Monday, October 29, 2012

Book Club: with Dan Ahwa

The first Book Club post featured Rachel and Anjali the designers behind Twenty-Seven Names and their obsession with the whole Harry Potter spectrum. Next up is Dan Ahwa - fashion editor at Canvas, freelance stylist and one of my favourite people (also the owner of an impeccable jacket and sandal collection, and one of the best senses of humour in the local fashion industry). Dan has just returned from Europe where he was privilaged enough to interview Carine Roitfeld about her new makeup range with MAC Cosmetics and her recently released timely new publication, the CR Fashion Book (not to mention she sings the praises of rising local model Anmari Botha).

Dan's book choices are an intriguing edit of iconic, formative novels and have clearly had an important influence on his taste, style and work.

What was the last book you read? 
On The Road by Jack Kerouac.
What are your favorite books? 
Books that tend to be about a protagonist/antihero going through some sort of development as a person, whether it's for the best or whether it's a downward spiral.
Do you have a preferred genre? 
I prefer first person stories, anything autobiographical, historical both fiction and non-fiction.
Sartorially speaking, do you have a favorite book or character? 
I really liked the way casual, working class American style is described in The Outsiders by S.E Hinton. Baseball tees, denim, grey marle and leather jackets are wardrobe staples that are both timeless and universal. Patrick Bateman in American Psycho by Brett Easton Ellis I found interesting. As a character he's a real asshole with an terrible state of mind, but his style is precise and an interesting documentation of how preppy codes of dress had become almost like caricature during the excess of the 80s. I'm also a fan of the way Agatha Christie dressed Hercule Poirot in her Poirot series. His strict style was a way of adding a sense of trust to an otherwise oddball character.



Are there any books that have informed your personal style? 
Every Summer I often end up looking like a backpacker on their O.E, like Richard in The Beach by Alex Garland, compete with Birkenstock sandals and holiday t-shirts. This is not intentional.
Likewise with your work? 
Holden Caulfield in Catcher in the Rye by J. D Salinger and his red hunting hat went against the norm and was personal, so whenever I'm styling I like to make it look like the clothes belong to the models by adding something personal. Revolutionary Road by Richard Yates is always a good source of inspiration, and like most books, the characters way of life and simple way of dress come across are a lot more developed than the film adaptation.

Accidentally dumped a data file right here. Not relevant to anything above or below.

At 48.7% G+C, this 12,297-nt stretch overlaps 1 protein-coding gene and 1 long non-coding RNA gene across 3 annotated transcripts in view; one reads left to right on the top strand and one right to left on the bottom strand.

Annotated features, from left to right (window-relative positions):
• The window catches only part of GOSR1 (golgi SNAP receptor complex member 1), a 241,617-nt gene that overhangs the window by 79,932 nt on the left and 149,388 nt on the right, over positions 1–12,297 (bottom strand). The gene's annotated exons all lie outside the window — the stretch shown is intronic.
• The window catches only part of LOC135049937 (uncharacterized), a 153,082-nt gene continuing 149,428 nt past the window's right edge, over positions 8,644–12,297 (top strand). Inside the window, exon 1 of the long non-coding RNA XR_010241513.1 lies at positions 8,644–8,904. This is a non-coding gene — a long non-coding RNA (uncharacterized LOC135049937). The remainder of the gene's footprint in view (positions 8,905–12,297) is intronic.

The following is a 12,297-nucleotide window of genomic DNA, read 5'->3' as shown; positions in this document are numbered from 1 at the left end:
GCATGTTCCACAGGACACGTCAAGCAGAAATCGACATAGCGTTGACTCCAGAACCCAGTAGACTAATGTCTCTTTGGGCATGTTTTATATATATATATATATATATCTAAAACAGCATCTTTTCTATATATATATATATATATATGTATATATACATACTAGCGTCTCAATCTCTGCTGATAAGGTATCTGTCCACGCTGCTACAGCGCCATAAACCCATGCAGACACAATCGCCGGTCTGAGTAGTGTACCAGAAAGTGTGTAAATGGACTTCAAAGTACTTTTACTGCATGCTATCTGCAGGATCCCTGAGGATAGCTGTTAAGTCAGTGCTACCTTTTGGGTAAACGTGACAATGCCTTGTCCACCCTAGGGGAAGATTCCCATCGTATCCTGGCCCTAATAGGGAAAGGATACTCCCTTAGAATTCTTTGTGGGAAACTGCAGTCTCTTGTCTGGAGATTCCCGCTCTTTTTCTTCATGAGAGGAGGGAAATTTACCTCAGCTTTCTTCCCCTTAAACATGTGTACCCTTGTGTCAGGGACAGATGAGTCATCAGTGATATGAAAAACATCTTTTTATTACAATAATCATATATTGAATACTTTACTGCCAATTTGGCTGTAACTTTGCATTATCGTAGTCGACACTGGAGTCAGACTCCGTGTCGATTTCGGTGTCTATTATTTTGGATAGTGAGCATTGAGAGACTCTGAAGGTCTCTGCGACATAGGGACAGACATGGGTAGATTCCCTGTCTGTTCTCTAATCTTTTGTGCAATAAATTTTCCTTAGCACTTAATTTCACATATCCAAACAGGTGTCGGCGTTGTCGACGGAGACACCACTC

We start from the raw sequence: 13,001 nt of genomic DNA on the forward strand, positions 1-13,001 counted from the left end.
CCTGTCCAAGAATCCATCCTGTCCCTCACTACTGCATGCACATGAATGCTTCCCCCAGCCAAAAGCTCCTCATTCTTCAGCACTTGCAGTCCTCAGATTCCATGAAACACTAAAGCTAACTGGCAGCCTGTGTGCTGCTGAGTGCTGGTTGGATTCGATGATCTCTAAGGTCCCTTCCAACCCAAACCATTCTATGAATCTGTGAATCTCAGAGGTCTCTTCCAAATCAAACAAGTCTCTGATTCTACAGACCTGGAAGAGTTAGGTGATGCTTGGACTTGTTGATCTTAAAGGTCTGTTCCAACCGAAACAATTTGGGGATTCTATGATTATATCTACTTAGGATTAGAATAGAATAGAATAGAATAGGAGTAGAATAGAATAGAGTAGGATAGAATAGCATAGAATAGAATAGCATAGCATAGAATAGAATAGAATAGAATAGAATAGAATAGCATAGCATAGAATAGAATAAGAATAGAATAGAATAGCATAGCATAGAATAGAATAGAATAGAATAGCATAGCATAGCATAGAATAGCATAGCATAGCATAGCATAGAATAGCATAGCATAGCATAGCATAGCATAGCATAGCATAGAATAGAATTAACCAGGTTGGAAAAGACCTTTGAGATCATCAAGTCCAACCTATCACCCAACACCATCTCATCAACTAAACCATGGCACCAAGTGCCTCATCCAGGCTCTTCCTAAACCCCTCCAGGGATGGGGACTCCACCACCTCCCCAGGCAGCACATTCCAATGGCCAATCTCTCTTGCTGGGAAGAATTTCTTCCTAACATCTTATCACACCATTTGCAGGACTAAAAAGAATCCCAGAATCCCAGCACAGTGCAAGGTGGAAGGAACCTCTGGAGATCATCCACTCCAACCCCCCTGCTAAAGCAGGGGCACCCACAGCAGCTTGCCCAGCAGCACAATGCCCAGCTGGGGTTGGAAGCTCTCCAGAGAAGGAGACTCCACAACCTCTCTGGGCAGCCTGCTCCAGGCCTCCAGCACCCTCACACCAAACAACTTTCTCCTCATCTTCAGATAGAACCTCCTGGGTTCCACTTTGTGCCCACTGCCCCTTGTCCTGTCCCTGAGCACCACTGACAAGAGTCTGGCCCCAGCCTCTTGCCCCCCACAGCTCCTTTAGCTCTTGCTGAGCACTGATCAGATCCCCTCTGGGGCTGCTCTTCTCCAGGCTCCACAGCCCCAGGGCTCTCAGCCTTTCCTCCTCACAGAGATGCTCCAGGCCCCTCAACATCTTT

When do you do your reading? 
Usually before bed, first thing in the morning or when I'm on holiday.
What protagonist do you identify with the most?  
Charlie in The Perks of Being a Wallflower by Stephen Chobsky.
As a child did you have a character you identified with? 
All the protagonists in R.L Stine's Goosebumps series.
What were the most formative books from your youth? 
A Clockwork Orange by Anthony Burgess and The Outsiders by S.E Hinton. I also used to really obsess over collecting the books where you could choose your own endings.
What was your favorite book from your childhood? 
Where's Spot? by Eric Hill. I hope to read this to my kids one day.
Is there a book that you find yourself re-reading? 
The Perks of Being a Wallflower by Stephen Chobsky. I'd like to finish reading The Bonfire of the Vanities by Tom Wolfe, as I think it will be one I'll come back to.
Do you have any favourite illustrated books? 
The Twits by Roald Dahl. Quentin Blake's depiction of Mr. and Mrs. Twit is perverse, which I makes me like it even more.

Illustration by Quentin Blake for The Twits


Are there any books that you just could not finish (or even start) for whatever reason? 
We Need to Talk about Kevin by Lionel Shriver was hard to start. After two months, I picked it up again and read it to the end and I couldn't put it down.
Whats your favorite book-to-film combo? 
A tie between The Shawshank Redemption (1994) directed by Frank Darabont and adapted from Stephen King's novella Rita Hayworth and Shawshank Redemption; and Stand By Me (1986) directed by Rob Reiner and also based on a Stephen King novella called The Body. I also really like the 1998 film adaptation of Charles Dickens' Great Expectations, directed by Alfonso Cuaron.
Do you or would you Kindle/eBook?
I prefer holding and reading from a book. I think we spend enough time looking at screens these days, although I would never say never.

Gwyneth Paltrow in Great Expectations (1998)

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